Want your opinion piece to pack a punch? Consider emotional engagement.

Last week, Tey Meadow of the Princeton Public Voices Fellowship Program published a stellar op-ed in the Huffington Post whose first line read: “Most of the lesbian, gay, bisexual, transgender, and questioning (LGBTQ) youth we saw on the news in 2011 were dead.” If that doesn’t pack a punch to knock you off your chair, I don’t know what does.

Tey’s piece, “Queer Children Are Dying… But Many More Are Living” calls attention both to the tragic one-dimensionality of the stories being told about LGBTQ youth in the media today, and to the scarcity of stories on the systematic discrimination of these young people. Tey cites the danger of painting a consistently dark LGBTQ reality, saying that such coverage “has begun to make it seem as if these deaths are unavoidable, even normative responses to homophobia in our culture.” She stresses how important messages of hope and solidarity are to youth who are struggling to assert their identities in a family, peer group, or culture that denigrates these assertions.

Tey’s piece demonstrates a nimble negotiation of fact and feeling. When trying to convince someone that we’re right, we’re often tempted to focus on the expert appeal of our opinions and forgo emotional engagement. But in some cases, being the most logical, credentialed, intellectually convincing voice on the page will only get you so far. Tey does a fantastic job of pairing statistics and expert opinions with poignant examples of real teenagers who are triumphing in their struggle to be stronger than the influences that seek to break them down. The result is an engaging, thoughtful, and moving piece that introduces much-needed complexity to a difficult conversation.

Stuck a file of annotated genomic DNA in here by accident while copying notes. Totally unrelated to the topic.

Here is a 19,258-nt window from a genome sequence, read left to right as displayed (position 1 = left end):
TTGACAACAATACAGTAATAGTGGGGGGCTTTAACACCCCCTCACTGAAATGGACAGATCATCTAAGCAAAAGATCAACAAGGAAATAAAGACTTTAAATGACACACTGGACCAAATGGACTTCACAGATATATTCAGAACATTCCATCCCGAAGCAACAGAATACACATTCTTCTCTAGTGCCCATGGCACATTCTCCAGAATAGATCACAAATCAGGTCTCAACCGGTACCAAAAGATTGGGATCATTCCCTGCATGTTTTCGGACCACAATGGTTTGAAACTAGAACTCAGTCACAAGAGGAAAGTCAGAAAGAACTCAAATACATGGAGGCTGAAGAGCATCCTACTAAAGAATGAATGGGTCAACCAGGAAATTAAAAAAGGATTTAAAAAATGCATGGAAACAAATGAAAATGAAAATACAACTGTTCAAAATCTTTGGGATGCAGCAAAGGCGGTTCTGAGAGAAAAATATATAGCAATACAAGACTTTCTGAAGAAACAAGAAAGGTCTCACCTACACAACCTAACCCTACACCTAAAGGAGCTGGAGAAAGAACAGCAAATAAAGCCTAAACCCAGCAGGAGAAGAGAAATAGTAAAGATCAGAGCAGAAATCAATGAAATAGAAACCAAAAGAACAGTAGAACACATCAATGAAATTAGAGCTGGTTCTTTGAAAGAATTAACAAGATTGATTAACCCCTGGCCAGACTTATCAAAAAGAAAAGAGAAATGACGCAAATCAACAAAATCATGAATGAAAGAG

Congratulations Tey!

-Ravenna Koenig, Junior Fellow

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